dcsimg

Comments

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P. A. Munz divided this species into five varieties, based on size of the plants, sepals, and leaflets and whether the leaves are 2-3×-ternately compound. The variation in size of these organs is not discontinuous or even bimodal, however, and I have not seen any material with 3×-ternately compound leaves. For this reason, no varieties are recognized here. The name Aquilegia canadensis var. hybrida Hooker has been misapplied to this species; the type specimen actually belongs to A . brevistyla (B. Boivin 1953).

Aquilegia canadensis has also been reported from New Brunswick, but the specimen has been destroyed and the species has never been recollected in the province.

Native Americans prepare infusions from various parts of plants of Aquilegia canadensis to treat heart trouble, kidney problems, headaches, bladder problems, and fever, and as a wash for poison ivy; pulverized seeds were used as love charms; and a compound was used to detect bewitchment (D. E. Moerman 1986).

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Missouri Botanical Garden, 4344 Shaw Boulevard, St. Louis, MO, 63110 USA
bibliographic citation
Flora of North America Vol. 3 in eFloras.org, Missouri Botanical Garden. Accessed Nov 12, 2008.
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Description

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Stems 15-90 cm. Basal leaves 2×-ternately compound, 7-30 cm, much shorter than stems; leaflets green adaxially, 17-52 mm, not viscid; primary petiolules 17-93 mm (leaflets not crowded), glabrous or pilose, sometimes somewhat viscid. Flowers pendent; sepals divergent from floral axis, red or apex green, lance-ovate to oblong-ovate, 8-18 × 3-8 mm, apex broadly acute to acuminate; petals: spurs red, straight, ± parallel to divergent, 13-25 mm, stout (at least proximally), abruptly narrowed near middle, blades pale yellow or yellow-green, oblong to rounded, 5-9 × 4-8 mm; stamens 15-23 mm. Follicles 15-31 mm; beak 10-18 mm. 2 n = 14.
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cc-by-nc-sa-3.0
copyright
Missouri Botanical Garden, 4344 Shaw Boulevard, St. Louis, MO, 63110 USA
bibliographic citation
Flora of North America Vol. 3 in eFloras.org, Missouri Botanical Garden. Accessed Nov 12, 2008.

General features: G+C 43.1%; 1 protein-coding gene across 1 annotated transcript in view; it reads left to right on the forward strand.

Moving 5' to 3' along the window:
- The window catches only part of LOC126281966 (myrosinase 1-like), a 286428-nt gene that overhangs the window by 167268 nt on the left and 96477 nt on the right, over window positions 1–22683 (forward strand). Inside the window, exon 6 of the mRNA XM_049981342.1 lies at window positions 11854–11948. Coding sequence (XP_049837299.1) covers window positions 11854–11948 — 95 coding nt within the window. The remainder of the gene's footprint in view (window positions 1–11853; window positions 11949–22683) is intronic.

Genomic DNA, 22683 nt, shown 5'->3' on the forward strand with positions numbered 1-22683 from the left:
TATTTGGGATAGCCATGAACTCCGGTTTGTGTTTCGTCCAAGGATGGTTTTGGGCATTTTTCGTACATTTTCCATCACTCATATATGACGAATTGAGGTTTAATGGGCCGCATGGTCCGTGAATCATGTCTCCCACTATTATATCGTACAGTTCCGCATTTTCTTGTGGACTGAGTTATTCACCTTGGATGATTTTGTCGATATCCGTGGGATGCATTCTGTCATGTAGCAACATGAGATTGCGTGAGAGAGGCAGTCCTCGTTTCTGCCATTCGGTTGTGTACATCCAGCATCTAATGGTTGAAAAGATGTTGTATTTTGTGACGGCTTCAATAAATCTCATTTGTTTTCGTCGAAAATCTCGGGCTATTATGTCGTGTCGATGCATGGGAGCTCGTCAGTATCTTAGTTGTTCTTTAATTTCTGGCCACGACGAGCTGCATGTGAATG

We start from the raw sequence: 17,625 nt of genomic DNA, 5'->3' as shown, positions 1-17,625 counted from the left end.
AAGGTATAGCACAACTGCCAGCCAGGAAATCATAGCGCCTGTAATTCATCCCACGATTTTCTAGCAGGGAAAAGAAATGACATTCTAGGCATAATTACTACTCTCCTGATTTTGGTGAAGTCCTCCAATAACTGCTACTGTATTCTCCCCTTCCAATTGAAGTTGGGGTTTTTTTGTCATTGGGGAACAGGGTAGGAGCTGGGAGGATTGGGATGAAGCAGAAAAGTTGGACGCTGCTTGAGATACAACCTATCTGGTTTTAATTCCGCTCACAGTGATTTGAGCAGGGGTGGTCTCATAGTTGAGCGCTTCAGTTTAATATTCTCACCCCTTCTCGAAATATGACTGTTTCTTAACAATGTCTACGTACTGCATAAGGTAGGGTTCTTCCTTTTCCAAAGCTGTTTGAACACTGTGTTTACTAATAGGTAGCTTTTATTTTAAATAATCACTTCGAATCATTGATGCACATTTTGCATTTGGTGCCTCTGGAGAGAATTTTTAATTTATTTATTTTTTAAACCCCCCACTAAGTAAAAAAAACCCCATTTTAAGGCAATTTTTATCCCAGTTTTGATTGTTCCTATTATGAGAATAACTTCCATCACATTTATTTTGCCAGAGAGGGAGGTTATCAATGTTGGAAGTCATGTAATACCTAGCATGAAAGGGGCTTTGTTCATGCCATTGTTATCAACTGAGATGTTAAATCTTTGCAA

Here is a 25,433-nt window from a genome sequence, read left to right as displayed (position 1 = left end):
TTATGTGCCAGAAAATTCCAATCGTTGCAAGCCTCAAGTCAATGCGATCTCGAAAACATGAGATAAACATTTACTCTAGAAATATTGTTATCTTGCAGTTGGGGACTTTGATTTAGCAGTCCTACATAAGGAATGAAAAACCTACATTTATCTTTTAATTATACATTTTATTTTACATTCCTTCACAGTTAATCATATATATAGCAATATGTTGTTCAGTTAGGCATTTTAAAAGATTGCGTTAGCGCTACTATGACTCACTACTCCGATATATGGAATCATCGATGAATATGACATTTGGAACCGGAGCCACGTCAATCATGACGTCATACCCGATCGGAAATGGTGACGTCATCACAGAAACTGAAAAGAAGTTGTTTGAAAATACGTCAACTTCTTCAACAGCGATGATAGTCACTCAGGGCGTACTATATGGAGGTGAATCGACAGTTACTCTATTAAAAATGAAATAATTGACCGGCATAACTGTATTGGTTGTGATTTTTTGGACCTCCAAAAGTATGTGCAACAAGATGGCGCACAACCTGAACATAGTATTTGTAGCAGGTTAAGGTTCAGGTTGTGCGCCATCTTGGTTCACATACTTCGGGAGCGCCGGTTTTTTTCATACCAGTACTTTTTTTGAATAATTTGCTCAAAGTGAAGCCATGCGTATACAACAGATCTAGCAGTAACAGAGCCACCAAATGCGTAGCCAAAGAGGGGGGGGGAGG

source
Flora of North America @ eFloras.org
editor
Flora of North America Editorial Committee
project
eFloras.org
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Distribution

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Man., Ont., Que., Sask.; Ala., Ark., Conn., Del., Fla., Ga., Ill., Ind., Iowa, Kans., Ky., Maine, Md., Mass., Mich., Minn., Mo., Nebr., N.H., N.J., N.Y., N.C., N.Dak., Ohio, Okla., Pa., R.I., S.C., S.Dak., Tenn., Tex., Vt., Va., W.Va., Wis.
license
cc-by-nc-sa-3.0
copyright
Missouri Botanical Garden, 4344 Shaw Boulevard, St. Louis, MO, 63110 USA
bibliographic citation
Flora of North America Vol. 3 in eFloras.org, Missouri Botanical Garden. Accessed Nov 12, 2008.
source
Flora of North America @ eFloras.org
editor
Flora of North America Editorial Committee
project
eFloras.org
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Flowering/Fruiting

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Flowering spring-summer (Mar-Jun).
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Missouri Botanical Garden, 4344 Shaw Boulevard, St. Louis, MO, 63110 USA
bibliographic citation
Flora of North America Vol. 3 in eFloras.org, Missouri Botanical Garden. Accessed Nov 12, 2008.
source
Flora of North America @ eFloras.org
editor
Flora of North America Editorial Committee
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eFloras.org
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Habitat

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Shaded or open woods, often around cliffs, rock outcrops, and forest edges; 0-1600m.
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Missouri Botanical Garden, 4344 Shaw Boulevard, St. Louis, MO, 63110 USA
bibliographic citation
Flora of North America Vol. 3 in eFloras.org, Missouri Botanical Garden. Accessed Nov 12, 2008.
source
Flora of North America @ eFloras.org
editor
Flora of North America Editorial Committee
project
eFloras.org
original
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Synonym

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Aquilegia australis Small; A. canadensis var. australis (Small) Munz; A. canadensis var. coccinea (Small) Munz; A. canadensis var. eminens (Greene) B. Boivin; A. canadensis var. latiuscula (Greene) Munz; A. coccinea Small